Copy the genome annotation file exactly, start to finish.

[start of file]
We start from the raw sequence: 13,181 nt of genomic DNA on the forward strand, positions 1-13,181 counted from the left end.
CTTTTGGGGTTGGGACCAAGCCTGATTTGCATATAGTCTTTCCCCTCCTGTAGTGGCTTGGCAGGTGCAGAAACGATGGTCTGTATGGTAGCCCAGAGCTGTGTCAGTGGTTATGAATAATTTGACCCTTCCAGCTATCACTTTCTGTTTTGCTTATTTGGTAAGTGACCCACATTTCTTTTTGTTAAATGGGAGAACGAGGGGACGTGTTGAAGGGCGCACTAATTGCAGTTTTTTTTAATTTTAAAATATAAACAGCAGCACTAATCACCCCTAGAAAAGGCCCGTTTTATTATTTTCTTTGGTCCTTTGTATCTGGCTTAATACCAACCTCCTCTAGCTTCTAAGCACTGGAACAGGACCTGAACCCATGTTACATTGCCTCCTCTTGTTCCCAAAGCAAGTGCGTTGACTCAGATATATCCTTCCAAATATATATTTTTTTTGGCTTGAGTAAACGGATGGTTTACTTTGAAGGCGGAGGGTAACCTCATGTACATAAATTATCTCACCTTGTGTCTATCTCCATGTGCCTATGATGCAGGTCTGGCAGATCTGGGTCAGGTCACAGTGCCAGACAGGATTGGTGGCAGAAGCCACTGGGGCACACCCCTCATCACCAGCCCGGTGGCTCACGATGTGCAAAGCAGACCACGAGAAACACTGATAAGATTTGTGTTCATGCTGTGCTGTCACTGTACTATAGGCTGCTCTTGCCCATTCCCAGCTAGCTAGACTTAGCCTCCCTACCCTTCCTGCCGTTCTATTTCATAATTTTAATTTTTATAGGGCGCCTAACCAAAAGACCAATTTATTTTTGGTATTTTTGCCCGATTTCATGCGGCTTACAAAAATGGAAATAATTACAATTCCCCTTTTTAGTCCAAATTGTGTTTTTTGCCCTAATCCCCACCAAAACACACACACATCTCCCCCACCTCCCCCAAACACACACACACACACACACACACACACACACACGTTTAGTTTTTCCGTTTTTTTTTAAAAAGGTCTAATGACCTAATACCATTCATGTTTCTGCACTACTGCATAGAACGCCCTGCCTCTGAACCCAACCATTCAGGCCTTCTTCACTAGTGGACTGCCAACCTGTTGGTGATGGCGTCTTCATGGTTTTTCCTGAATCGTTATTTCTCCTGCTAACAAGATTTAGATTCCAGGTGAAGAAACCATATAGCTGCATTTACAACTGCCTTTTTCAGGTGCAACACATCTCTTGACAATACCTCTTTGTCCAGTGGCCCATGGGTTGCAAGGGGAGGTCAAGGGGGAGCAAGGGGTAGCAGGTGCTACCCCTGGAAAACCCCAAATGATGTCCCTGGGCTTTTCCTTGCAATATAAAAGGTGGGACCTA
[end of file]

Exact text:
We start from the raw sequence: 13,181 nt of genomic DNA on the forward strand, positions 1-13,181 counted from the left end.
CTTTTGGGGTTGGGACCAAGCCTGATTTGCATATAGTCTTTCCCCTCCTGTAGTGGCTTGGCAGGTGCAGAAACGATGGTCTGTATGGTAGCCCAGAGCTGTGTCAGTGGTTATGAATAATTTGACCCTTCCAGCTATCACTTTCTGTTTTGCTTATTTGGTAAGTGACCCACATTTCTTTTTGTTAAATGGGAGAACGAGGGGACGTGTTGAAGGGCGCACTAATTGCAGTTTTTTTTAATTTTAAAATATAAACAGCAGCACTAATCACCCCTAGAAAAGGCCCGTTTTATTATTTTCTTTGGTCCTTTGTATCTGGCTTAATACCAACCTCCTCTAGCTTCTAAGCACTGGAACAGGACCTGAACCCATGTTACATTGCCTCCTCTTGTTCCCAAAGCAAGTGCGTTGACTCAGATATATCCTTCCAAATATATATTTTTTTTGGCTTGAGTAAACGGATGGTTTACTTTGAAGGCGGAGGGTAACCTCATGTACATAAATTATCTCACCTTGTGTCTATCTCCATGTGCCTATGATGCAGGTCTGGCAGATCTGGGTCAGGTCACAGTGCCAGACAGGATTGGTGGCAGAAGCCACTGGGGCACACCCCTCATCACCAGCCCGGTGGCTCACGATGTGCAAAGCAGACCACGAGAAACACTGATAAGATTTGTGTTCATGCTGTGCTGTCACTGTACTATAGGCTGCTCTTGCCCATTCCCAGCTAGCTAGACTTAGCCTCCCTACCCTTCCTGCCGTTCTATTTCATAATTTTAATTTTTATAGGGCGCCTAACCAAAAGACCAATTTATTTTTGGTATTTTTGCCCGATTTCATGCGGCTTACAAAAATGGAAATAATTACAATTCCCCTTTTTAGTCCAAATTGTGTTTTTTGCCCTAATCCCCACCAAAACACACACACATCTCCCCCACCTCCCCCAAACACACACACACACACACACACACACACACACACGTTTAGTTTTTCCGTTTTTTTTTAAAAAGGTCTAATGACCTAATACCATTCATGTTTCTGCACTACTGCATAGAACGCCCTGCCTCTGAACCCAACCATTCAGGCCTTCTTCACTAGTGGACTGCCAACCTGTTGGTGATGGCGTCTTCATGGTTTTTCCTGAATCGTTATTTCTCCTGCTAACAAGATTTAGATTCCAGGTGAAGAAACCATATAGCTGCATTTACAACTGCCTTTTTCAGGTGCAACACATCTCTTGACAATACCTCTTTGTCCAGTGGCCCATGGGTTGCAAGGGGAGGTCAAGGGGGAGCAAGGGGTAGCAGGTGCTACCCCTGGAAAACCCCAAATGATGTCCCTGGGCTTTTCCTTGCAATATAAAAGGTGGGACCTA